The pretarsus of arthropods contains two sickle-shaped claws that are used to cling to rough-textured surfaces ([41,42] (Figure 8.2A). Attachment to smooth plant substrates is accomplished by adhesive organs, which are structurally diverse in different insect orders. In ants and bees (Hymenoptera), the adhesive organ (arolium) is an unfoldable pad located between the claws. The adhesive surface of the arolium is relatively smooth and is typically wetted by a fluid secretion, as in many other insects [43,44].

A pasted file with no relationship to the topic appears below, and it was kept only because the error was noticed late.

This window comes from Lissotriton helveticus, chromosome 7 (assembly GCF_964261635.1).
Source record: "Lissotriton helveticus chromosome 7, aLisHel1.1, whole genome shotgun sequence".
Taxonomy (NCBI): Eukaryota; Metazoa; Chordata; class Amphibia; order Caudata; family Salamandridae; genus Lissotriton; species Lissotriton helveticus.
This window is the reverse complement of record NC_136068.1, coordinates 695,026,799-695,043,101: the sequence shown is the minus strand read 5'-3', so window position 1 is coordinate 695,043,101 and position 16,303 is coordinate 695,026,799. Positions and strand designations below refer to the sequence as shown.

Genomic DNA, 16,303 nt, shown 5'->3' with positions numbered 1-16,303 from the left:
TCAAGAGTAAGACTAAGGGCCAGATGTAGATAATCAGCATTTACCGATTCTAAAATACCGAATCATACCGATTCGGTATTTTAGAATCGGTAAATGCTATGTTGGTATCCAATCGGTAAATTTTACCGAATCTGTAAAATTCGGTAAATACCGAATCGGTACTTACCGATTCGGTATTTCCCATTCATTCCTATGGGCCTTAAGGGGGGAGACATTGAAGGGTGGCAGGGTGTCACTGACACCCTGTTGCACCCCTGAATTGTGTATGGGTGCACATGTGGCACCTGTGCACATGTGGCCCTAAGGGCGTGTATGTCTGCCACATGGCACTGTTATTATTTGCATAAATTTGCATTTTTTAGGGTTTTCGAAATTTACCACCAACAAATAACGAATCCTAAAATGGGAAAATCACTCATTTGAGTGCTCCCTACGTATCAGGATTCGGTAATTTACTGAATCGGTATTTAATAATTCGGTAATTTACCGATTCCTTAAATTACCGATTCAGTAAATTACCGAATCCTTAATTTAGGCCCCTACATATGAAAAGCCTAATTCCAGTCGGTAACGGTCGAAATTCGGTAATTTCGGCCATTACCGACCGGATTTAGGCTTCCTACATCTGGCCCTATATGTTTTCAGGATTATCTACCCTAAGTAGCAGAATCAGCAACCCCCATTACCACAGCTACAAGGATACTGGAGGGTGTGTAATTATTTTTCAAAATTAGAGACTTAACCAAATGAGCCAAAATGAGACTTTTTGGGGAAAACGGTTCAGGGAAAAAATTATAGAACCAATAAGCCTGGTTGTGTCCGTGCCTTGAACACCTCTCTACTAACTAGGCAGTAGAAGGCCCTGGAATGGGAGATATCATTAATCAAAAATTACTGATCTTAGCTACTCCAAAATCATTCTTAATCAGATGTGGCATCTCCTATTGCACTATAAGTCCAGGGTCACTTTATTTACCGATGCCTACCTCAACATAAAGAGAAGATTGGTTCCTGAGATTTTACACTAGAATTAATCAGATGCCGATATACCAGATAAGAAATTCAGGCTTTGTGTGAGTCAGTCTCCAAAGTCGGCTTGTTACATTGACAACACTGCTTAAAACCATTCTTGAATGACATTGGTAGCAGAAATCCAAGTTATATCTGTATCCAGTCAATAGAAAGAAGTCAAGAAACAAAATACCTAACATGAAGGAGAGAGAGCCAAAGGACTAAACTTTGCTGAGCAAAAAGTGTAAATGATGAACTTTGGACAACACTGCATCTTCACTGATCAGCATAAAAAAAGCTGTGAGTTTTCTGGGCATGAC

FIGURE 8.2 (A) Pretarsus of Crematogaster (Decacrema) msp.2 with claws (cl) and arolium (ar). (B) Wax crystal surface on M. hypoleuca stem. Scale bars: 50^m (A) and 5^m (B).
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